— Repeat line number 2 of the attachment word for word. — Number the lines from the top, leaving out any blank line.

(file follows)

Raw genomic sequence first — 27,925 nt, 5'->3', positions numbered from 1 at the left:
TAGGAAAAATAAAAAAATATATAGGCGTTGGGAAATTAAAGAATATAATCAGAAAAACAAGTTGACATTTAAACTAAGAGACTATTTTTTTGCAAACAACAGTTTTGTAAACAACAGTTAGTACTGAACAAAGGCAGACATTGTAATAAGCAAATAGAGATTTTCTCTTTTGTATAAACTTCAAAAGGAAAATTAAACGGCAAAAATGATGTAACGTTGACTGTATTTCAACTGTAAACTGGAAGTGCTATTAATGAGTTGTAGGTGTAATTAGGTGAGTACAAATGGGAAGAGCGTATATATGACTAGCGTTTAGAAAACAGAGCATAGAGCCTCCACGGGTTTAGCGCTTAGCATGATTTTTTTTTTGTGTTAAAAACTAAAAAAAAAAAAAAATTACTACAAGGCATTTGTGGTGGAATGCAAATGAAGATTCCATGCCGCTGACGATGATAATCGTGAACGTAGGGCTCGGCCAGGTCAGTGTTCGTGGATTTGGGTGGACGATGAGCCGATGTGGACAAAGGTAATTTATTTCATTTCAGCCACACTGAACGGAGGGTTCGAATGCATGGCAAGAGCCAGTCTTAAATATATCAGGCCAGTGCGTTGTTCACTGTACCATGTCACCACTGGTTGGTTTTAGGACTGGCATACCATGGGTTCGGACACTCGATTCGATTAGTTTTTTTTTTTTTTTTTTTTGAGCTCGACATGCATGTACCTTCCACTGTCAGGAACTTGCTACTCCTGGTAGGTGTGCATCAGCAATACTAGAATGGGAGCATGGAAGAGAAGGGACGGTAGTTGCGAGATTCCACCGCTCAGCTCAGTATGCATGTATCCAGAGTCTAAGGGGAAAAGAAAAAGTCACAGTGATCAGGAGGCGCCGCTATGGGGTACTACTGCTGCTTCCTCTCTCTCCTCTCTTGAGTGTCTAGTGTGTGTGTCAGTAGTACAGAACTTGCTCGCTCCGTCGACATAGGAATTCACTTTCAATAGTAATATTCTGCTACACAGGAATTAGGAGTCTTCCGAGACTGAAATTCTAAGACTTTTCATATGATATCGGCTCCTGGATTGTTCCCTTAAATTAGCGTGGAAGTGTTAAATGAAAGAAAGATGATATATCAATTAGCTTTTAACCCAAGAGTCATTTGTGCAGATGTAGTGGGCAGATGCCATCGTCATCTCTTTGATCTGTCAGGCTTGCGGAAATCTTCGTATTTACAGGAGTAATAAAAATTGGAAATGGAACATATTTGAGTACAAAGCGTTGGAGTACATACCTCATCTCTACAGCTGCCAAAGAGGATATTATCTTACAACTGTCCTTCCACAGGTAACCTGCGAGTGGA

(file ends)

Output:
TAGGAAAAATAAAAAAATATATAGGCGTTGGGAAATTAAAGAATATAATCAGAAAAACAAGTTGACATTTAAACTAAGAGACTATTTTTTTGCAAACAACAGTTTTGTAAACAACAGTTAGTACTGAACAAAGGCAGACATTGTAATAAGCAAATAGAGATTTTCTCTTTTGTATAAACTTCAAAAGGAAAATTAAACGGCAAAAATGATGTAACGTTGACTGTATTTCAACTGTAAACTGGAAGTGCTATTAATGAGTTGTAGGTGTAATTAGGTGAGTACAAATGGGAAGAGCGTATATATGACTAGCGTTTAGAAAACAGAGCATAGAGCCTCCACGGGTTTAGCGCTTAGCATGATTTTTTTTTTGTGTTAAAAACTAAAAAAAAAAAAAAATTACTACAAGGCATTTGTGGTGGAATGCAAATGAAGATTCCATGCCGCTGACGATGATAATCGTGAACGTAGGGCTCGGCCAGGTCAGTGTTCGTGGATTTGGGTGGACGATGAGCCGATGTGGACAAAGGTAATTTATTTCATTTCAGCCACACTGAACGGAGGGTTCGAATGCATGGCAAGAGCCAGTCTTAAATATATCAGGCCAGTGCGTTGTTCACTGTACCATGTCACCACTGGTTGGTTTTAGGACTGGCATACCATGGGTTCGGACACTCGATTCGATTAGTTTTTTTTTTTTTTTTTTTTGAGCTCGACATGCATGTACCTTCCACTGTCAGGAACTTGCTACTCCTGGTAGGTGTGCATCAGCAATACTAGAATGGGAGCATGGAAGAGAAGGGACGGTAGTTGCGAGATTCCACCGCTCAGCTCAGTATGCATGTATCCAGAGTCTAAGGGGAAAAGAAAAAGTCACAGTGATCAGGAGGCGCCGCTATGGGGTACTACTGCTGCTTCCTCTCTCTCCTCTCTTGAGTGTCTAGTGTGTGTGTCAGTAGTACAGAACTTGCTCGCTCCGTCGACATAGGAATTCACTTTCAATAGTAATATTCTGCTACACAGGAATTAGGAGTCTTCCGAGACTGAAATTCTAAGACTTTTCATATGATATCGGCTCCTGGATTGTTCCCTTAAATTAGCGTGGAAGTGTTAAATGAAAGAAAGATGATATATCAATTAGCTTTTAACCCAAGAGTCATTTGTGCAGATGTAGTGGGCAGATGCCATCGTCATCTCTTTGATCTGTCAGGCTTGCGGAAATCTTCGTATTTACAGGAGTAATAAAAATTGGAAATGGAACATATTTGAGTACAAAGCGTTGGAGTACATACCTCATCTCTACAGCTGCCAAAGAGGATATTATCTTACAACTGTCCTTCCACAGGTAACCTGCGAGTGGA